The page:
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Tripp Crouse

KNBA News Director

Originally from the Midwest, Tripp Crouse (Ojibwe, a descendent of Lac Courte Oreilles Band of Lake Superior Chippewa) has 15-plus years in print, web and radio journalism. Tripp first moved to Alaska in 2016 to work with KTOO Public Media in Juneau. And later moved to Anchorage in 2018 to work with KNBA and Koahnic Broadcast Corporation.

As KNBA's News Director, Tripp covers Alaska Native and indigenous issues and policies. Tripp also currently served as chair and represents Alaska Native and tribal radio on the Station Advisory Committee for Native Public Media.

A member of Native American Journalist Association, Alaska Native Media Group and Alaska Press Club, Tripp is an award-winning journalist with the goal of increasing the visibility and representation of Indigenous people in media.

 A federal judge temporarily stopped the sale of a National Archives building in Seattle, Washington. 

In a written order filed Tuesday morning, U.S. District Court Judge John C. Coughenour ordered a halt to the imminent sale of the National Archives building -- and removal of an immense archival collection.

The Chugach Alaska Corporation recently re-acquired land that has been in private hands since the 1900s. The buyers say you can’t put a price on the return of traditional lands to Indigenous stewardship.

Steve Langdon is a professor emeritus at the University of Alaska Anchorage. Landon has researched and studied the Alaska Native communities of what is now called Southeast Alaska.

KNBA’s Tripp Crouse talks with Steve Langdon, his interests and an upcoming virtual lecture hosted by the Sealaska Heritage Institute. Listen below: 

That was professor emeritus Steve Langdon talking with KNBA’s Tripp Crouse about Langdon’s interest in Southeast Alaska Native communities and his upcoming lecture hosted by Sealaska Heritage Institute.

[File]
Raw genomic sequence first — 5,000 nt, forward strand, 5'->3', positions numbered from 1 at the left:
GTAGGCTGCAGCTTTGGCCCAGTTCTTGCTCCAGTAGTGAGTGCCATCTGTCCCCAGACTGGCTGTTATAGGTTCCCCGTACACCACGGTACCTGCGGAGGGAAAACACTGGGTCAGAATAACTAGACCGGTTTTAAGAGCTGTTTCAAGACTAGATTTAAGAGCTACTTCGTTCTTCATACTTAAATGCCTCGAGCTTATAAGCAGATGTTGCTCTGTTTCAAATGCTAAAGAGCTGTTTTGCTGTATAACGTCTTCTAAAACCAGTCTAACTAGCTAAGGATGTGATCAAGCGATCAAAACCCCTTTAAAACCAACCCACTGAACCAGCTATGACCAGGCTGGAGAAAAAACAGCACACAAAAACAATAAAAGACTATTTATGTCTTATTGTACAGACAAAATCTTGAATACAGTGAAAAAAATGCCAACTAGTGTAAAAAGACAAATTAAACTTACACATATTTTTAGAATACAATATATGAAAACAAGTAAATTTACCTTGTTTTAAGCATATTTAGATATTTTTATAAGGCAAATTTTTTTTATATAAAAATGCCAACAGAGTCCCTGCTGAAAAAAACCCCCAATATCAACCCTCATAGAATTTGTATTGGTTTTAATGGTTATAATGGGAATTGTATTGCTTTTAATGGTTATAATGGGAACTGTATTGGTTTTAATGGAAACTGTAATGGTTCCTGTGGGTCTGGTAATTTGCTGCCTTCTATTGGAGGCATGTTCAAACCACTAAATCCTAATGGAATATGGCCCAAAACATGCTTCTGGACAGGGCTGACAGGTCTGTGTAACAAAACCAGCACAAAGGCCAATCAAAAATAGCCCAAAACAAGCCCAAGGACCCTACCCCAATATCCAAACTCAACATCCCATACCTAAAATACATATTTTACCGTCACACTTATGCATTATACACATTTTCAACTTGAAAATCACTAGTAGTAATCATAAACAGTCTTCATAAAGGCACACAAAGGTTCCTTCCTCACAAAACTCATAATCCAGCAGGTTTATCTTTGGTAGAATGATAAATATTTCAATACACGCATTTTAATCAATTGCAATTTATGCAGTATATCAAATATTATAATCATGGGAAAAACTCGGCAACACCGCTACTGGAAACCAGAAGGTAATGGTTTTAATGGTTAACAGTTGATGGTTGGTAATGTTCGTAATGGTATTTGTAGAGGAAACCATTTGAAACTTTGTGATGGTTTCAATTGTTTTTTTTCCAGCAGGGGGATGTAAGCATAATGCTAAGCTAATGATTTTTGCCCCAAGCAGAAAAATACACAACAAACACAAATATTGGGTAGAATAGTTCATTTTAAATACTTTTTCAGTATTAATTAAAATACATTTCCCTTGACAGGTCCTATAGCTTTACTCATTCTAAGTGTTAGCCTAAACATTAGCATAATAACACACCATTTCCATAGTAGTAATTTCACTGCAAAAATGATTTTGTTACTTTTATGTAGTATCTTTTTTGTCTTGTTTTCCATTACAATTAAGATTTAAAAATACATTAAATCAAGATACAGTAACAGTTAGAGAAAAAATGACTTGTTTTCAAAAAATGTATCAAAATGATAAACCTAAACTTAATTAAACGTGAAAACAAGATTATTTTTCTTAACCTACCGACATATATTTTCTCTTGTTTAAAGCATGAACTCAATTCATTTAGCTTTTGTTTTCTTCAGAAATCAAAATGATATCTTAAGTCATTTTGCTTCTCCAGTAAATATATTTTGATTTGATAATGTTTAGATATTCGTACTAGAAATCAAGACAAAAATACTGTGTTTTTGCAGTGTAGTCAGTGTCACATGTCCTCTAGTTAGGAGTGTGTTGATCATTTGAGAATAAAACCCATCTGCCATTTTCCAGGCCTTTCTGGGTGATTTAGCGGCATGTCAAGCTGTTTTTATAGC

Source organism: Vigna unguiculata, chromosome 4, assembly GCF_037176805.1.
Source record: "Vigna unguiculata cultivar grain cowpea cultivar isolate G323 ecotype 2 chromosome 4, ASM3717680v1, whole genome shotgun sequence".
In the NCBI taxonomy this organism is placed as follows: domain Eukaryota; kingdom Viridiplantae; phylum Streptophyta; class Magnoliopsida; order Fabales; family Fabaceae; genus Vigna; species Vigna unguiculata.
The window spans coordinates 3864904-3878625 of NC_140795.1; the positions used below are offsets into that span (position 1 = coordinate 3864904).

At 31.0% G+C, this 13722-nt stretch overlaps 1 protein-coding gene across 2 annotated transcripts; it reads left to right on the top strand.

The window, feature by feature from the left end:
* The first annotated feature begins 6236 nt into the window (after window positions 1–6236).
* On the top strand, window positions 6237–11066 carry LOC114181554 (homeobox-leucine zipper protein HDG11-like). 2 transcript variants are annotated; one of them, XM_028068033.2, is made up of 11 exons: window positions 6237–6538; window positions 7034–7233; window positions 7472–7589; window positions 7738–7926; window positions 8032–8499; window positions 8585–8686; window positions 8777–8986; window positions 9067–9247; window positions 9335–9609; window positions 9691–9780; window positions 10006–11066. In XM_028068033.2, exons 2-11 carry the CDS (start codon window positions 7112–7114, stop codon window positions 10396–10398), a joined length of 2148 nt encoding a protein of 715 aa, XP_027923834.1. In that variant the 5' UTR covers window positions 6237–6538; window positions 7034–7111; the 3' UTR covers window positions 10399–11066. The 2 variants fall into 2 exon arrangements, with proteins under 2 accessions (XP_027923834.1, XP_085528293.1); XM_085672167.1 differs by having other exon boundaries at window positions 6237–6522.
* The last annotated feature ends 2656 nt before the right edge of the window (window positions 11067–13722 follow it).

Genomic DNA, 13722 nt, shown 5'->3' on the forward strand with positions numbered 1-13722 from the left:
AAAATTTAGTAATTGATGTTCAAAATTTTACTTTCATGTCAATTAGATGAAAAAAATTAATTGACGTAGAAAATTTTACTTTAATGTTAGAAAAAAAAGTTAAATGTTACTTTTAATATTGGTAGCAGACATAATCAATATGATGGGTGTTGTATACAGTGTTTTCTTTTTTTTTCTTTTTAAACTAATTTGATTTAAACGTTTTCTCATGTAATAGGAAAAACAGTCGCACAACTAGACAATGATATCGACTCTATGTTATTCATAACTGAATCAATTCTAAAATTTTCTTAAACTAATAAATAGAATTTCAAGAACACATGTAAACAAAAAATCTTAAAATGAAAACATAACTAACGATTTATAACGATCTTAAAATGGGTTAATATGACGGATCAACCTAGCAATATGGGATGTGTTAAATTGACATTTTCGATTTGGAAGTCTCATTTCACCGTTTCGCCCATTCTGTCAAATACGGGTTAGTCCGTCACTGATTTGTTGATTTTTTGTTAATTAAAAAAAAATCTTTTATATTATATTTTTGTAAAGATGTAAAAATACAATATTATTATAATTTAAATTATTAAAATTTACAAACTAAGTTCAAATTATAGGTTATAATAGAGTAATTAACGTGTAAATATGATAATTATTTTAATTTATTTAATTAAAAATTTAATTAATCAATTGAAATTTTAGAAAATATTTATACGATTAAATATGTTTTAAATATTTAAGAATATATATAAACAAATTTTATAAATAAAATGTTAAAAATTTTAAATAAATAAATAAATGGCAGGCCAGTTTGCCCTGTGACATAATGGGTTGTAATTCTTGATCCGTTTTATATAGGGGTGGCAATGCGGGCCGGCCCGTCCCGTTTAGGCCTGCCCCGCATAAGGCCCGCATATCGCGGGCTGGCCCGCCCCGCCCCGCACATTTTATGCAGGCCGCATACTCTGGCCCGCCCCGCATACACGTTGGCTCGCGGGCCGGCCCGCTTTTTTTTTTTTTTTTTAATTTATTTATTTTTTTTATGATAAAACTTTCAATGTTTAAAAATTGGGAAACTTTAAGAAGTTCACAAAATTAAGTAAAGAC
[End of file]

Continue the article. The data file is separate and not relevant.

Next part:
The Anchorage Assembly unanimously approved Thursday, January 14, 2021, an ordinance that formally establishes a government-to-government relationship with the Native Village of Eklutna. 

The president of the Eklutna village Tribal council, Aaron Leggett, called the ordinance “a monumental achievement by both governments.”

Akiak Technology has been accepted into the Small Business Administration’s business development program, according to a news release.

The company is an information technology consulting business owned by Akian Native Community, a federally recognized Alaska Native Tribe.

The program is designed to level the playing field of federal government contracting for businesses that may be socially or economically disadvantaged.

Washington state’s attorney general and a legal coalition of 40 Tribes, states and community organizations filed a motion (January 7, 2021) to block the sale of the National Archives building in Seattle.

The facility houses an immense collection of historical documents and records, including records about Alaska and the Indigenous peoples of the area.

2020 was a tough year for a lot of us, but thankfully music is always helping us get through even the toughest of times. Here are the releases from Indigenous musicians and artists that helped us get through the year – in no specific order.

An Alaska-based theater company is putting a Tlingit twist on a holiday classic.

From the opening carol, viewers will notice a particular Southeast Alaska flavor to “A Tlingit Christmas Carol.”

Vera Starbard (Tlingit and Dena’ina) is the playwrite-in-residence for Perseverance Theatre and adapted the story.

A Washington state resident donated a Frog button blanket to Sealaska Heritage Institute.

According to a Sealaska Heritage news release, the blanket is thought to date from the late 1800s and belonged to the late Ethel Kiley.

Kiley kept the blanket stored for years in her closet. Twenty years ago, she gave the blanket to her grandson, who kept it stored until September – when he donated it to Sealaska Heritage.

Community discussion surrounding a study of generational trauma has been postponed due to the coronavirus pandemic.

Sealaska Heritage Institute and the Hoonah Indian Association are collaborating on a study that looks at the potential impact of historical trauma on Alaska Native people.

Participants were recruited beginning in 2019.

Researchers from the University of Illinois in Champaign-Urbana were scheduled to visit Hoonah and Juneau to discuss the preliminary results and next steps.

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